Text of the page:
From mental health to menstruation, the belief that the moon influences health and behavior dates back thousands of years. An old wives’ tale posits that more babies are born around a full moon, while the word ‘lunacy’ originally referred to insanity brought on at different phases in the lunar cycle, and the position of the moon played a fundamental role in medicine during the 16th century. It’s no wonder that the moon became a cornerstone of the earliest forms of timekeeping.
The first example of a ‘moon-phase’ display – the Antikythera mechanism – was used to predict astronomical events in Ancient Greece. Later, the moon-phase function appeared in clocks and pocket watches; by the early 20th century, leading watchmakers displayed a waxing and waning moon in mechanical wristwatches. Today, the moon phase remains one of the most aesthetically pleasing and sought-after complications of the horological world.
In a standard moon-phase complication, a 59-tooth gear powers a disc depicting two full moons, half of which is visible on the dial. Every 24 hours, the wheel moves forward one notch, so the visible moon waxes and wanes over the course of time. When the first moon has waned, the second moon comes into view, and the cycle begins again. The mechanism needs adjusting only every two-and-a-half years, and more complex versions contain a 135-tooth gear, providing accurate indications of the moon’s position for 122 years.
Alongside technical proficiency, the moon-phase function allows watchmakers to showcase their creativity. Pros portray the moon using a raft of complex and specialized artistic skills, from intricate enameling and gem-setting to miniature painting and engraving.
“An accurate moon-phase function is wonderfully complex to execute and a visual reminder of a watchmaker’s skill, as well as adding animation and interest to a dial,” says Tracey Llewellyn, editor of Telegraph Time. “They may rarely have any practical use today, but they are a link to the past, when the sun, moon and stars indicated the passing of day and night.”
The moon phase is a complication that allows us to escape our daily life, to dream and to project ourselves in the stars. In French, there is an expression that states a dreamy person is one that has their head in the moon”Lionel Favre, Jaeger-LeCoultre’s product design director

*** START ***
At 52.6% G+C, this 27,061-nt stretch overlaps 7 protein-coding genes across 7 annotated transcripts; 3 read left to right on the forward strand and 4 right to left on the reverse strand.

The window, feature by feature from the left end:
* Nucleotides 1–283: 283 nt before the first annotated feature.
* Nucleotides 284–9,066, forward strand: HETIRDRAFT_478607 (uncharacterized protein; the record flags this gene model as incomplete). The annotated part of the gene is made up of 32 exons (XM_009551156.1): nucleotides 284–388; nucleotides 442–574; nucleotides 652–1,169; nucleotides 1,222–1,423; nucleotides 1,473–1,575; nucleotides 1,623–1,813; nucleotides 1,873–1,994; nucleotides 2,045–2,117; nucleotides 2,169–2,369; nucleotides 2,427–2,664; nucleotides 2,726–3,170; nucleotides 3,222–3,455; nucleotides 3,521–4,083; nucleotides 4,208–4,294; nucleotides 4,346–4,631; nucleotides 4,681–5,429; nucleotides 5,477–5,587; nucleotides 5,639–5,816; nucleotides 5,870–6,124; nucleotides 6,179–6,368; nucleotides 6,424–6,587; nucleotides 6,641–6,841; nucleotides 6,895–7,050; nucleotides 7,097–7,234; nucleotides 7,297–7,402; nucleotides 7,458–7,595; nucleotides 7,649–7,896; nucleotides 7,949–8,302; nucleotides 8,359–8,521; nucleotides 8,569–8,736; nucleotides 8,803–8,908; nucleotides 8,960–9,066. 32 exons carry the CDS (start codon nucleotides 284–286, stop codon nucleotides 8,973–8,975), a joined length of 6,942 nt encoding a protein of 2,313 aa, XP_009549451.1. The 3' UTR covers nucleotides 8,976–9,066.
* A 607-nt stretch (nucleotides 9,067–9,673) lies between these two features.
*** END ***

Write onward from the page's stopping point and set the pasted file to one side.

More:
Recently, celestial motifs have peppered our wardrobes and jewelry boxes. The popularity of zodiac signs, talismanic symbols and healing crystals attests to our desire to seek solace in a higher power. Our fascination with the otherworldly influence of the cosmos parlays into a renewed interest in moon-phase watches; that little lunar symbol being a reminder of the mystical power of the moon.
When considering which complications to incorporate into Vacheron Constantin’s elegant Egérie line, a moon-phase model was an obvious choice. “The moon phase has a poetic personality and is aesthetically interesting to work with,” says style and heritage director Christian Selmoni. “It was clear that the moon phase would perfectly fit the design of the Egérie and match the feminine character of the collection.”
Jaeger-LeCoultre first created moon-phase calibers for pocket watches in the late 1800s, and the complication continues to appear on the house’s most celebrated models. The midnight-blue moon of the ‘Rendezvous Automatic Day & Night Moon-Phase’ matches the hands and alligator strap, while a mother-of-pearl moon glimmers on the starry sky-inspired reverse face of the ‘Reverso One Duetto’ Moon. A classic moon-phase indicator adds to the timeless appeal of the ‘Master Ultra-Thin Automatic Moon-Phase’, but the star of the show is the new ‘Rendez-Vous Dazzling Moon Lazura’, where the moon appears amid diamond constellations on an electric-blue lapis lazuli dial.
“Jaeger-LeCoultre watchmakers have always been inspired by celestial cycles,” says Lionel Favre, the maison’s product design director. “The moon phase is a complication that allows us to escape our daily life, to dream and to project ourselves in the stars. In French, there is an expression that states a dreamy person is one that has their head in the moon; there is a poetic connection between the moon and dreams.”